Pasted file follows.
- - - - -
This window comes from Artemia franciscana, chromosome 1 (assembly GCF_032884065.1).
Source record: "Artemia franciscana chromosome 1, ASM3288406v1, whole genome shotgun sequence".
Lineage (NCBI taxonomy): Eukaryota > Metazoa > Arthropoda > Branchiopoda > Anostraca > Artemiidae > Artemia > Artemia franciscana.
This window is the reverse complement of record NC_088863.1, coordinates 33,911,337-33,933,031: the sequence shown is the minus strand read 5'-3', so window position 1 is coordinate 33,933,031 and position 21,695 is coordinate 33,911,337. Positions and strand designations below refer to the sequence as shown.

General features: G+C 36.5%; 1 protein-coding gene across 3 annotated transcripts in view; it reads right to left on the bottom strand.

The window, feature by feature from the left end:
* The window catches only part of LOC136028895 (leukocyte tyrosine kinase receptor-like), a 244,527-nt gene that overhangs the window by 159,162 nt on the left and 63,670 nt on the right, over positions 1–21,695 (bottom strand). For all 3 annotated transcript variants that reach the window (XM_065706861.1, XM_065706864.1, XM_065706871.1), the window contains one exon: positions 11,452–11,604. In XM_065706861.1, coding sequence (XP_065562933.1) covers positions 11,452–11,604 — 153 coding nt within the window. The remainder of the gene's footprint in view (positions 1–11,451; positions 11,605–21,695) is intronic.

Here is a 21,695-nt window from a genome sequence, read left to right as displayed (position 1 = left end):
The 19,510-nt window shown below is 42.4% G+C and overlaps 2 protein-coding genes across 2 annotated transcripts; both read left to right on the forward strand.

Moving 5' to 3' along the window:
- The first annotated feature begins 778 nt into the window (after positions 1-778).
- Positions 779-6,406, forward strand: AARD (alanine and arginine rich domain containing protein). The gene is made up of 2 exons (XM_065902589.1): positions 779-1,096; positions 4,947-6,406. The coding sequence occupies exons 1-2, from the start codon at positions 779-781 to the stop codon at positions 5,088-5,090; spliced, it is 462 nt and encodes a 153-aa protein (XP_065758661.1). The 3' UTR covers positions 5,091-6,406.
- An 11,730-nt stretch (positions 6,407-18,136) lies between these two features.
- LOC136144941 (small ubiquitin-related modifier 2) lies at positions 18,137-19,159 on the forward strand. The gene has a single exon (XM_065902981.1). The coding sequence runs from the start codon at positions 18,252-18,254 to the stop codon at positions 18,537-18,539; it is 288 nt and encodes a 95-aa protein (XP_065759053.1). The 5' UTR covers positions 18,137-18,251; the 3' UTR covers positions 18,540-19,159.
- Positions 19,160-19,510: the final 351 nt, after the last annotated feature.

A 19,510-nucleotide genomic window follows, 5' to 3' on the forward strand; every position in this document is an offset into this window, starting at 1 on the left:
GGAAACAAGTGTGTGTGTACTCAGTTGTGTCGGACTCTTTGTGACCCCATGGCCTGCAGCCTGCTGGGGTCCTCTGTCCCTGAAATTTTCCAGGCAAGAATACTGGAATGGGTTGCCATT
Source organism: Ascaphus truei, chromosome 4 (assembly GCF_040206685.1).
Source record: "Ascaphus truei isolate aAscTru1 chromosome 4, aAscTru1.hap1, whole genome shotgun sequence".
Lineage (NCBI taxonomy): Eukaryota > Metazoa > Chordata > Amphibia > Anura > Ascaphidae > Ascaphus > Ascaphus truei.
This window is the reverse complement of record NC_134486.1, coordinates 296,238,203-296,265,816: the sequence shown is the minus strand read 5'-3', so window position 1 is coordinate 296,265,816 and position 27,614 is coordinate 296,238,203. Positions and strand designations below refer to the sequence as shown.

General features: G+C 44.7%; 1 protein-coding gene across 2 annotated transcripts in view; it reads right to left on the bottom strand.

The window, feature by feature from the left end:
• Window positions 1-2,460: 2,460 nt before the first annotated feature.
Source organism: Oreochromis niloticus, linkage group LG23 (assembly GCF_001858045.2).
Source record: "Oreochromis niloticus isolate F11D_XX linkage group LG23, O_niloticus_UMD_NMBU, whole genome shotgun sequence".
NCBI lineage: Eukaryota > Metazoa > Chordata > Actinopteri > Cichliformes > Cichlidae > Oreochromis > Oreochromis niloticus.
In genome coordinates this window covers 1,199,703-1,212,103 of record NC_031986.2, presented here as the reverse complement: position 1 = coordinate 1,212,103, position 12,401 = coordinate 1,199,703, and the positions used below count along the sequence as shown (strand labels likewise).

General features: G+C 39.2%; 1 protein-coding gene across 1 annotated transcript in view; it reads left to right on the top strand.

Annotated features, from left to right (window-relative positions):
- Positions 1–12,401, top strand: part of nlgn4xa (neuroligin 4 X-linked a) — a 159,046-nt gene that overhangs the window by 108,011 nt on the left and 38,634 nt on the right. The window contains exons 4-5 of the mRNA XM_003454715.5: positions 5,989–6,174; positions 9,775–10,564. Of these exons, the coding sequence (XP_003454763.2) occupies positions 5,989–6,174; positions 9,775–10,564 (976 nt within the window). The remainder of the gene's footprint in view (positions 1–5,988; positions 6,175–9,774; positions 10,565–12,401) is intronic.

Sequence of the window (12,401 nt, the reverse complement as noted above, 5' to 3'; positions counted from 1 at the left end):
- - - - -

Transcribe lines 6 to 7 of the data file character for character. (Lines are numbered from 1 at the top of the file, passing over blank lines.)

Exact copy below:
The window, feature by feature from the left end:
* The window catches only part of LOC136028895 (leukocyte tyrosine kinase receptor-like), a 244,527-nt gene that overhangs the window by 159,162 nt on the left and 63,670 nt on the right, over positions 1–21,695 (bottom strand). For all 3 annotated transcript variants that reach the window (XM_065706861.1, XM_065706864.1, XM_065706871.1), the window contains one exon: positions 11,452–11,604. In XM_065706861.1, coding sequence (XP_065562933.1) covers positions 11,452–11,604 — 153 coding nt within the window. The remainder of the gene's footprint in view (positions 1–11,451; positions 11,605–21,695) is intronic.